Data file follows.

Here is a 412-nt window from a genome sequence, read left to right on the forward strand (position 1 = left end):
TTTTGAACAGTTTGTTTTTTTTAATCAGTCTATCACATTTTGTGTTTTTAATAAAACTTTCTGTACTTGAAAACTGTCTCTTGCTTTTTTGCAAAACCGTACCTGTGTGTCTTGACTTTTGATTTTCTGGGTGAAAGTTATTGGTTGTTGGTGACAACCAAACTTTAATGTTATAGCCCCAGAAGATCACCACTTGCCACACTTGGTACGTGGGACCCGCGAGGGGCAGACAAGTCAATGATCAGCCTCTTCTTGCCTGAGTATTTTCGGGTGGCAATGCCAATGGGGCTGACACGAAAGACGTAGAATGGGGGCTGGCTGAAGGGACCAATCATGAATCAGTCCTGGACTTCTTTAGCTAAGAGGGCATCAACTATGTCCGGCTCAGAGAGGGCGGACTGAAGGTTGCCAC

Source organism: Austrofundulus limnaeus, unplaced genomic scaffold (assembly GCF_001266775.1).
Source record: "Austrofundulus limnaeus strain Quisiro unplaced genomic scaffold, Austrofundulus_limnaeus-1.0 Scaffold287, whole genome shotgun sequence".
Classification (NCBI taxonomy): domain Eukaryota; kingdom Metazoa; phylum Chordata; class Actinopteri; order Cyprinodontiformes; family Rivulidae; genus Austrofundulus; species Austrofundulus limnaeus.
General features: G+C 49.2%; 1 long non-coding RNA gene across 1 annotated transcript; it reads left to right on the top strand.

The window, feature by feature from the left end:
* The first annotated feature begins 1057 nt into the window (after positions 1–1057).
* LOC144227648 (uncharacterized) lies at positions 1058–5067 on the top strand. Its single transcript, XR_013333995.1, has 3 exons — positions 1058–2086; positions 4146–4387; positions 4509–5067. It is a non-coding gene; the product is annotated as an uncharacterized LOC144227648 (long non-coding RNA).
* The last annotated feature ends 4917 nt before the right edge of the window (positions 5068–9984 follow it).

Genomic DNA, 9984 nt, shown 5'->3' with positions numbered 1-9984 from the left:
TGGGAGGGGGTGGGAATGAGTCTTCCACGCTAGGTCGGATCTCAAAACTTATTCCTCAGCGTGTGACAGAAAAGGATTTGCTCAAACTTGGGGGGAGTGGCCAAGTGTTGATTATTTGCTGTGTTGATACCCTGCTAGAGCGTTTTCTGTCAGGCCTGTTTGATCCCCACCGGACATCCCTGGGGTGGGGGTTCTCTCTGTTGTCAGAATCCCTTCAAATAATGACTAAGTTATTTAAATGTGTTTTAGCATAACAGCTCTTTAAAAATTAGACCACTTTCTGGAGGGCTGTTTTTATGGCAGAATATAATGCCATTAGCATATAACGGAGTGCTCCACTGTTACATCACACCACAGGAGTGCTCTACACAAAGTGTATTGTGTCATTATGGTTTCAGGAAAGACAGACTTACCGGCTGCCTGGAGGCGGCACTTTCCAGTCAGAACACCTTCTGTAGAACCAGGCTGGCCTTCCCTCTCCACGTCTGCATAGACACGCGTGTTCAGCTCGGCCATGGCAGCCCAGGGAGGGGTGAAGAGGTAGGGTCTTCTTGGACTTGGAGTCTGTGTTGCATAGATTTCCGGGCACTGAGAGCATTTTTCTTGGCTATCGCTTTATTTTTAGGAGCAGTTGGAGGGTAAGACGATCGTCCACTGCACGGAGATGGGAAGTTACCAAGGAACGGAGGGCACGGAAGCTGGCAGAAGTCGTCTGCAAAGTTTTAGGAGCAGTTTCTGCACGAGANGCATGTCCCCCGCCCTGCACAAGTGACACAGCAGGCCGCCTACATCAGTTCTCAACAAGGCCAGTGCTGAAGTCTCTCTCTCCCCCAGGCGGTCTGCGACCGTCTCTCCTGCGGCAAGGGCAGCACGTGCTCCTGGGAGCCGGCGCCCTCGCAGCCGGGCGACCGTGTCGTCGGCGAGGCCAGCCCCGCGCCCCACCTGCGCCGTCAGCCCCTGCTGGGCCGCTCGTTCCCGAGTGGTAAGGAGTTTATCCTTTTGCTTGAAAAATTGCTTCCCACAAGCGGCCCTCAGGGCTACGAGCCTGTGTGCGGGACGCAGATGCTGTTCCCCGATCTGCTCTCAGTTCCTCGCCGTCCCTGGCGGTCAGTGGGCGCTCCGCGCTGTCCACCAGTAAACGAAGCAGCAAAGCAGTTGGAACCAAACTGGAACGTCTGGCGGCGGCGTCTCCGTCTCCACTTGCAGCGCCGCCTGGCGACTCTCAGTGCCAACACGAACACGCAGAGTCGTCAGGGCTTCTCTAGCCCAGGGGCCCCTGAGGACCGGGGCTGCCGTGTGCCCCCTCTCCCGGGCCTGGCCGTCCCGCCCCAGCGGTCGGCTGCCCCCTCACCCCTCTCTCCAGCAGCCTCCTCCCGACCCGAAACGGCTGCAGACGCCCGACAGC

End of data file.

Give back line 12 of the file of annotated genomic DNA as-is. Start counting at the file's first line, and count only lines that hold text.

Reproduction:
TGGGAGGGGGTGGGAATGAGTCTTCCACGCTAGGTCGGATCTCAAAACTTATTCCTCAGCGTGTGACAGAAAAGGATTTGCTCAAACTTGGGGGGAGTGGCCAAGTGTTGATTATTTGCTGTGTTGATACCCTGCTAGAGCGTTTTCTGTCAGGCCTGTTTGATCCCCACCGGACATCCCTGGGGTGGGGGTTCTCTCTGTTGTCAGAATCCCTTCAAATAATGACTAAGTTATTTAAATGTGTTTTAGCATAACAGCTCTTTAAAAATTAGACCACTTTCTGGAGGGCTGTTTTTATGGCAGAATATAATGCCATTAGCATATAACGGAGTGCTCCACTGTTACATCACACCACAGGAGTGCTCTACACAAAGTGTATTGTGTCATTATGGTTTCAGGAAAGACAGACTTACCGGCTGCCTGGAGGCGGCACTTTCCAGTCAGAACACCTTCTGTAGAACCAGGCTGGCCTTCCCTCTCCACGTCTGCATAGACACGCGTGTTCAGCTCGGCCATGGCAGCCCAGGGAGGGGTGAAGAGGTAGGGTCTTCTTGGACTTGGAGTCTGTGTTGCATAGATTTCCGGGCACTGAGAGCATTTTTCTTGGCTATCGCTTTATTTTTAGGAGCAGTTGGAGGGTAAGACGATCGTCCACTGCACGGAGATGGGAAGTTACCAAGGAACGGAGGGCACGGAAGCTGGCAGAAGTCGTCTGCAAAGTTTTAGGAGCAGTTTCTGCACGAGANGCATGTCCCCCGCCCTGCACAAGTGACACAGCAGGCCGCCTACATCAGTTCTCAACAAGGCCAGTGCTGAAGTCTCTCTCTCCCCCAGGCGGTCTGCGACCGTCTCTCCTGCGGCAAGGGCAGCACGTGCTCCTGGGAGCCGGCGCCCTCGCAGCCGGGCGACCGTGTCGTCGGCGAGGCCAGCCCCGCGCCCCACCTGCGCCGTCAGCCCCTGCTGGGCCGCTCGTTCCCGAGTGGTAAGGAGTTTATCCTTTTGCTTGAAAAATTGCTTCCCACAAGCGGCCCTCAGGGCTACGAGCCTGTGTGCGGGACGCAGATGCTGTTCCCCGATCTGCTCTCAGTTCCTCGCCGTCCCTGGCGGTCAGTGGGCGCTCCGCGCTGTCCACCAGTAAACGAAGCAGCAAAGCAGTTGGAACCAAACTGGAACGTCTGGCGGCGGCGTCTCCGTCTCCACTTGCAGCGCCGCCTGGCGACTCTCAGTGCCAACACGAACACGCAGAGTCGTCAGGGCTTCTCTAGCCCAGGGGCCCCTGAGGACCGGGGCTGCCGTGTGCCCCCTCTCCCGGGCCTGGCCGTCCCGCCCCAGCGGTCGGCTGCCCCCTCACCCCTCTCTCCAGCAGCCTCCTCCCGACCCGAAACGGCTGCAGACGCCCGACAGC